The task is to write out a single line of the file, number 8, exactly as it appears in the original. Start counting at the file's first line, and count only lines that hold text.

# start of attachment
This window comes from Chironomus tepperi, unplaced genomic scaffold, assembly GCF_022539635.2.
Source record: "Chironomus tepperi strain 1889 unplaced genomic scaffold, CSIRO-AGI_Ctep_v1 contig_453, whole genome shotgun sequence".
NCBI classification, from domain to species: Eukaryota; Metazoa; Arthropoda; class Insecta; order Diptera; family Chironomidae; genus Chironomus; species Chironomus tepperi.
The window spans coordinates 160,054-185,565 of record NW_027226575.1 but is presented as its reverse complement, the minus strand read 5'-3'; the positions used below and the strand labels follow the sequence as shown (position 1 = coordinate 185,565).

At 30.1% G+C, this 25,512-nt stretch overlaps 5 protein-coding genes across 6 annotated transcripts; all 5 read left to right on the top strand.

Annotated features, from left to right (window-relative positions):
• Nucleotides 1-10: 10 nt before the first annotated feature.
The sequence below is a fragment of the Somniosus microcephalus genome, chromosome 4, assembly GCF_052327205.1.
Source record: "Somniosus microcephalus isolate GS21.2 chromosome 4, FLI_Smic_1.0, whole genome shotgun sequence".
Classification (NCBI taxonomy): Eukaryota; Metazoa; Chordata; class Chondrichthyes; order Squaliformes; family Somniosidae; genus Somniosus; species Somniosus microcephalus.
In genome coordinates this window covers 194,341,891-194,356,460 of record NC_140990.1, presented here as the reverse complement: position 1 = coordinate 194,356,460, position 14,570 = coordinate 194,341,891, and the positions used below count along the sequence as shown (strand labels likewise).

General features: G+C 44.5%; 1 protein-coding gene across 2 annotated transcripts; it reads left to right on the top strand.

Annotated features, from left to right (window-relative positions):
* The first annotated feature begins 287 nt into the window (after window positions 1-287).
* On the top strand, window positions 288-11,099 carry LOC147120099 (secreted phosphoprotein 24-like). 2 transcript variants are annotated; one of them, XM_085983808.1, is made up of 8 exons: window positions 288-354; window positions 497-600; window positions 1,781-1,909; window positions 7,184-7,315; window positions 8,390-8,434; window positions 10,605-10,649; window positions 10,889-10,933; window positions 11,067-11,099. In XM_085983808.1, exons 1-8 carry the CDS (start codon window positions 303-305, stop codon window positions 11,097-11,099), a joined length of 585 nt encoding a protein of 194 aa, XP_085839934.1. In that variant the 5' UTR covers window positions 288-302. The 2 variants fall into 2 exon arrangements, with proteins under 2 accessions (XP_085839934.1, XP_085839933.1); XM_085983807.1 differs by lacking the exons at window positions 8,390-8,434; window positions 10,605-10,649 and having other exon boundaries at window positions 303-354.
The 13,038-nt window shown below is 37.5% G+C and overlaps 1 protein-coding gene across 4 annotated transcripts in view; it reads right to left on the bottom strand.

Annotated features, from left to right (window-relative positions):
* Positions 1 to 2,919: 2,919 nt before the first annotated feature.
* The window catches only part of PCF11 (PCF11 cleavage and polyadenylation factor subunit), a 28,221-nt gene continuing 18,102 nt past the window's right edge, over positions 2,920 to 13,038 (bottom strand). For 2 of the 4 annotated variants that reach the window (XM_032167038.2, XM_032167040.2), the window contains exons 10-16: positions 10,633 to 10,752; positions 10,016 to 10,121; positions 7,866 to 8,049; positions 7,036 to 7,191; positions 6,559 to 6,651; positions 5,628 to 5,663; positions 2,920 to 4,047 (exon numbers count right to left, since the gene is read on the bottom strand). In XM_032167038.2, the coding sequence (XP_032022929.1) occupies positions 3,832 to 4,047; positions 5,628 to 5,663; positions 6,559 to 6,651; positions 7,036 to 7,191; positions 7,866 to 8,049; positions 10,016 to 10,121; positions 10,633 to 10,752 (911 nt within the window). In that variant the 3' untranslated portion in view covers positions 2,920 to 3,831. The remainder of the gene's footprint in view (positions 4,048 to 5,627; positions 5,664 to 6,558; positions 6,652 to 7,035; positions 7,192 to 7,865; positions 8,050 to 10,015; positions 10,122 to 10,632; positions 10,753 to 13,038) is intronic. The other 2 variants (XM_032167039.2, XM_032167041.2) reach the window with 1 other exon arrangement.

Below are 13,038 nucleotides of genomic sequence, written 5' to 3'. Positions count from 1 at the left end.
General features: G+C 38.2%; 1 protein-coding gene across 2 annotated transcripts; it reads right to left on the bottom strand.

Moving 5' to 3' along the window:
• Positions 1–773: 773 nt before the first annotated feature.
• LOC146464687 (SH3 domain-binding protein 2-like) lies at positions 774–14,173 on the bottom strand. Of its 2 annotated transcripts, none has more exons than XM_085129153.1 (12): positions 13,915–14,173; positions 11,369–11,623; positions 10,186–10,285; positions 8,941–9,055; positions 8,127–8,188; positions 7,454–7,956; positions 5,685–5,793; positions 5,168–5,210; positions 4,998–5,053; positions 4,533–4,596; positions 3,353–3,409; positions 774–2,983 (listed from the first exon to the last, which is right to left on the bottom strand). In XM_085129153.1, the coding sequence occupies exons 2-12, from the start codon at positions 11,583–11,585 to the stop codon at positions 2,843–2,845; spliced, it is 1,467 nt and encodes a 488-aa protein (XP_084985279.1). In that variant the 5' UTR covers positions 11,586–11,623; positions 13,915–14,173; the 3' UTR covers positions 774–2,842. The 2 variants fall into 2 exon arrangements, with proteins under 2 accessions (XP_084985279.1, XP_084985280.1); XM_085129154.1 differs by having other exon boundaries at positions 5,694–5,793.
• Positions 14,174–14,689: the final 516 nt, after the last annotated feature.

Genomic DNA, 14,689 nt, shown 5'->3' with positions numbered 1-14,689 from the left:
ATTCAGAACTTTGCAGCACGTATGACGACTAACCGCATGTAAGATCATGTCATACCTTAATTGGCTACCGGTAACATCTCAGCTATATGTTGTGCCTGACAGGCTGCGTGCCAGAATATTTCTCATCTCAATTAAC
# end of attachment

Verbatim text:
The sequence below is a fragment of the Somniosus microcephalus genome, chromosome 4, assembly GCF_052327205.1.